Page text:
Posts Tagged: jia tolentino

Jia on the Difference Between ALS and Ferguson

As we wake up to news of more arrests and another tense night of protests in Ferguson, Jia's beautiful and honest piece on the difference between ALS Ice Bucket Challenges and what is happening in Ferguson, Missouri in Time addresses the difference in our responses via social media:

For both social media movements, sharing implies responsibility. We are complicit, by our inaction, in the lack of a working cure. But the tacit acknowledgment that there is blame to be shared and apportioned in Ferguson cuts much deeper and stops right at a telling, crucial boundary. We can’t call our friends to action on a target that remains [...]


The Women of Our Year

We salute you, Robin Griffin, Wendy Davis, writers of dinosaur erotica, Kreayshawn, Diane Martel, Adele Exarchopolous, Erykah BaduEmily M. Keeler, Nancy Silberkleit, our mothers and role models and newlywed lovers and really you guys, all of our friends.


12 Books to Creep Yourself Out With

A non-expert's suggestions for books that are fun to read/reread whenever you want the chills. 

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Steven Millhauser, We Others: New & Selected Stories

This is one of my favorite books, as lucid and eerie as a diorama; as Jonathan Lethem says, Millhauser's style is "coolly feverish, drawing equally on Nabokovian rapture, Borgesian enigma and the plain-spoken white-picket-fence wistfulness of Sherwood Anderson." We Others covers a lot of territory—futurist nightmare, teenage romance with a Bataille-esque hint of sexual horror, Victorian inventors, Escherian funhouses, small-town disappearances and mysteries—but throughout, it's consistently enchanted, and remarkably kind. Here's a [...]


Five New Yorker Writers Explain the Fate of Huell from Breaking Bad

Five days have passed since the Breaking Bad series finale, and one question lingers: What happened to Huell? The bodyguard was last seen in a safe house, waiting for his rescue. Here, we imagine five New Yorker writers' theories on his fate.

Patricia Marx

Oh, to be a person of such stature to require a person of even more commanding stature: a bodyguard! A friend of mine who teaches Tumblr to babies (DUMBLO, $75/class), had recently come into the way of some death threats; I called him to inquire. "One thing that's great about teaching classes for babies," he said, [...]


10 Famous Quotes Recast For the Beyoncé-Solange Situation

Inspired by Butch Rosser.


Pass the Cranberry Chodes: Christmas, According to a December 1951 Copy of Woman's Day

Are you ready for this? I wasn't. But I'm also not ready to face the reality that Christmas is in two weeks and I don't have presents for anyone yet. Rather than sensibly consider the very near future, let's strap ourselves down for a second and think about the past with this 62-year-old Christmas issue of Woman's Day, which shall guide us through the holiday season like an old-timey lantern fueled not with kerosene but with medium-grade crack.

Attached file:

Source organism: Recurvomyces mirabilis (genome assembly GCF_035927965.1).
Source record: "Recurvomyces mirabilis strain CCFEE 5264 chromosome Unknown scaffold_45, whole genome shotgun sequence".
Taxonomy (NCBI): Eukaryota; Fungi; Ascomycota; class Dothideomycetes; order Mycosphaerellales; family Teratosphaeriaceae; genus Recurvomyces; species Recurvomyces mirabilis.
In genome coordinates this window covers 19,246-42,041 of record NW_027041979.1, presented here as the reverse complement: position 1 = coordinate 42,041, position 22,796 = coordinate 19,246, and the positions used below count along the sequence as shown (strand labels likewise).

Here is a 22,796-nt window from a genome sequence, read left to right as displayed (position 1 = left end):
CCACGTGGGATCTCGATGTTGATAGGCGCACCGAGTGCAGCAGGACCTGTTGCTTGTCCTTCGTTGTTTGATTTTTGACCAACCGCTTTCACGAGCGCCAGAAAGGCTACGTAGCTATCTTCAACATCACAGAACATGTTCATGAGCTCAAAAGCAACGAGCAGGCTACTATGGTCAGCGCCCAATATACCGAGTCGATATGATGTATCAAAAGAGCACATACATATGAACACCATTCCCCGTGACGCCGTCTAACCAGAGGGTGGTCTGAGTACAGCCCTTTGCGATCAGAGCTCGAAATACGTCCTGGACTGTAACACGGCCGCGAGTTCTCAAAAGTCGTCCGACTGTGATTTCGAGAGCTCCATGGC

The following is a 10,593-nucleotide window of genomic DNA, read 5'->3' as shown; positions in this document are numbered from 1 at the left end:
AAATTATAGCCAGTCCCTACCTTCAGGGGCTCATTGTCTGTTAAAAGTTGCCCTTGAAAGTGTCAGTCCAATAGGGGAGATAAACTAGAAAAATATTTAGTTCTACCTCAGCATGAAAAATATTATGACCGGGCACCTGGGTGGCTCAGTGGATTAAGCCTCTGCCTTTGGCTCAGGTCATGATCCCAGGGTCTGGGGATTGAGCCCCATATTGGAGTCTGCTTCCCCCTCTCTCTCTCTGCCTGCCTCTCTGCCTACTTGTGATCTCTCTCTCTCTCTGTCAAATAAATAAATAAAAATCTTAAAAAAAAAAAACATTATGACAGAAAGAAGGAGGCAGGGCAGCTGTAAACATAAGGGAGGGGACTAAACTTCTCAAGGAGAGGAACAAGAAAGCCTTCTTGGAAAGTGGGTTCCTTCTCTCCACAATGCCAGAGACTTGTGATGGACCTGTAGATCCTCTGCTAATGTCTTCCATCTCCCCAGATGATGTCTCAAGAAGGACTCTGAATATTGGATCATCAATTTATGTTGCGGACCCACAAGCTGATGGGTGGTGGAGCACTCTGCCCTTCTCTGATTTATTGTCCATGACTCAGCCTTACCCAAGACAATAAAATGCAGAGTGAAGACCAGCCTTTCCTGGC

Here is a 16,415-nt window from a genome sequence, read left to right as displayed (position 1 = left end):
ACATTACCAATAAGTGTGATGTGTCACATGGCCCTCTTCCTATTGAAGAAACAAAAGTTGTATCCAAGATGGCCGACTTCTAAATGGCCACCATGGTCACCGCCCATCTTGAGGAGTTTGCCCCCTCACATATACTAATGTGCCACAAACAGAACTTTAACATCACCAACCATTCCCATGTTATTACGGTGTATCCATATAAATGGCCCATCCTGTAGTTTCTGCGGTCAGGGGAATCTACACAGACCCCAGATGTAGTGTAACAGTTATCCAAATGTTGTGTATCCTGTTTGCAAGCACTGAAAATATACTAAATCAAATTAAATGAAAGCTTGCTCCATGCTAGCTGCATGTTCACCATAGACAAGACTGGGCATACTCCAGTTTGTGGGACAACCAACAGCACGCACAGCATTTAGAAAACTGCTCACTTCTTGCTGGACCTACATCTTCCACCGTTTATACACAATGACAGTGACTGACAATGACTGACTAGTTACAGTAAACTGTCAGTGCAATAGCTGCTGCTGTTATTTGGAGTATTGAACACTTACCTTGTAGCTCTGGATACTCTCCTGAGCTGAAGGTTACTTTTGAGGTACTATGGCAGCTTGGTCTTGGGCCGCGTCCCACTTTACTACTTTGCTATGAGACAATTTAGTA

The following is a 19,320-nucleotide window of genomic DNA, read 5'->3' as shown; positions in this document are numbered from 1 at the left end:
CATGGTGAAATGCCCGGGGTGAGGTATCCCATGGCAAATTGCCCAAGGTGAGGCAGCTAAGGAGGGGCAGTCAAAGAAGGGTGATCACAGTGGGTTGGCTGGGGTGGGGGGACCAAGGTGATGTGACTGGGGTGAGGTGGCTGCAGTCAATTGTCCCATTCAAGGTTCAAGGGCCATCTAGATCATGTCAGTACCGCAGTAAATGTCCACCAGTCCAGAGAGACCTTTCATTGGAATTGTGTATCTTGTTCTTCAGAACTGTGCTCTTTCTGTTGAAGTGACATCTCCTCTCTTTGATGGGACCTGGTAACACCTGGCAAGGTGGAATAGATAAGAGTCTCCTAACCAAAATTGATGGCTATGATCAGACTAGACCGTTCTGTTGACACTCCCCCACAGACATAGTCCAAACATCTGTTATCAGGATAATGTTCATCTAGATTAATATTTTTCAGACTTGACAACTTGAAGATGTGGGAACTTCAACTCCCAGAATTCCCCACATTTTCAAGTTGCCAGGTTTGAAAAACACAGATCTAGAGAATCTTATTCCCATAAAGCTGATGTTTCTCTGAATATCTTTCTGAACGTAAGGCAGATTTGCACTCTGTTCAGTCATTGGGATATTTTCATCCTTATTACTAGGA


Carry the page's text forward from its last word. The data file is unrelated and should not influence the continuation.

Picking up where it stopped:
So how does the holiday spirit look in 1951? First, like a G.E. clock called "The Clansman":

And a thirty-year-old dude carrying a Santa bag full of cigarettes, who's [...]


Interview with a Pastor on Spiritual Grammar, Mysticism and Coming Out

Sean Lanigan is soon to be ordained in the Episcopal Church and is building a new spiritual community for young adults in Long Beach, California:

So we’re meeting because you went to Yale Divinity School with Jessica Misener!

Yes! Divinity school was interesting. Great, and interesting, and everyone was having crises all the time, including me. I’d come out when I was 16, and all throughout college I was trying to figure out my relationship with God. Everyone said, “Go to divinity school and you’ll figure it out.” And of course, divinity school is both a really good and really bad place [...]


A Conversation with Jamelle Bouie

Jamelle Bouie is a writer for The Daily Beast whose work has also appeared in The American Prospect, The Atlantic, The Nation and the Washington Post. He is also somewhat of a lightning rod for ideologues: you might've seen his debate with Buzz Bissinger on NYMag, any number of people in his face on Twitter, etc. I’ve wanted for a long time to talk to Jamelle about writing, racial and political dialogue, the discursive practices of the internet—and how he manages to handle all of those things with great unflappability, grace and humor. (His Twitter bio states, "The real racist.") We talked on the phone [...]


Interview with a Santeria Priestess

Caridad is a 33-year-old teacher who lives in Los Angeles. Were you raised in a religious tradition? Not really. If anything, Buddhist. My grandma was a white Jewish lady who converted to Buddhism when she married my grandpa, a Japanese guy. She actually became a Zen priest herself later in life. In the Kalama Sutta, the Buddha discouraged blind dogma to any tradition—including Buddhism—so my family is very supportive of my religious choice.

When and how did you get interested in Santeria? My late teens. I learned about it because of a project I did in community college in Oakland, a class called “Art and Thought in [...]


Mouthwatering Recipes from the March 1950 Issue of McCall's

I picked up this March 1950 issue of McCall's magazine in a thrift store a few weeks back and it's a real delight. There's an advice column written by Eleanor Roosevelt (sample question: "Why is it necessary to have guards around President Roosevelt's grave?", which she answers by saying, "I have nothing to do with the management of the government property at Hyde Park"), as well as an Ask the Doctor feature (sample question: "Is measles a dangerous disease?", which the doctor answers, "Yes. Measles can be a serious disease. Don't say, 'It's nothing but measles'").

There are also three short stories (here's the amazing subhed of one [...]